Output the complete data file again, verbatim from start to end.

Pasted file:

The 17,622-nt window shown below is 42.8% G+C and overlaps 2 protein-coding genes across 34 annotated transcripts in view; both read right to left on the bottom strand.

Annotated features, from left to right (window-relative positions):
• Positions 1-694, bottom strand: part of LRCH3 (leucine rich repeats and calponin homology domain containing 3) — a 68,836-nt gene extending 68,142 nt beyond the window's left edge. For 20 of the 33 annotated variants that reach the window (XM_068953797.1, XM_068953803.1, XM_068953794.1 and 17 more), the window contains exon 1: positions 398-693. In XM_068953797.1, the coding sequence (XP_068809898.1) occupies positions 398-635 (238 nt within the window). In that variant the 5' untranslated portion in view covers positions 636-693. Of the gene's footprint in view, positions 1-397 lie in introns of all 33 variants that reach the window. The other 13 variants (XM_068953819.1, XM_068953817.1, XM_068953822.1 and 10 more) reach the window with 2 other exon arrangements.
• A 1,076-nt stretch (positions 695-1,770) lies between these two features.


The 17,622-nt window shown below is 42.8% G+C and overlaps 2 protein-coding genes across 34 annotated transcripts in view; both read right to left on the bottom strand.

Annotated features, from left to right (window-relative positions):
• Positions 1-694, bottom strand: part of LRCH3 (leucine rich repeats and calponin homology domain containing 3) — a 68,836-nt gene extending 68,142 nt beyond the window's left edge. For 20 of the 33 annotated variants that reach the window (XM_068953797.1, XM_068953803.1, XM_068953794.1 and 17 more), the window contains exon 1: positions 398-693. In XM_068953797.1, the coding sequence (XP_068809898.1) occupies positions 398-635 (238 nt within the window). In that variant the 5' untranslated portion in view covers positions 636-693. Of the gene's footprint in view, positions 1-397 lie in introns of all 33 variants that reach the window. The other 13 variants (XM_068953819.1, XM_068953817.1, XM_068953822.1 and 10 more) reach the window with 2 other exon arrangements.
• A 1,076-nt stretch (positions 695-1,770) lies between these two features.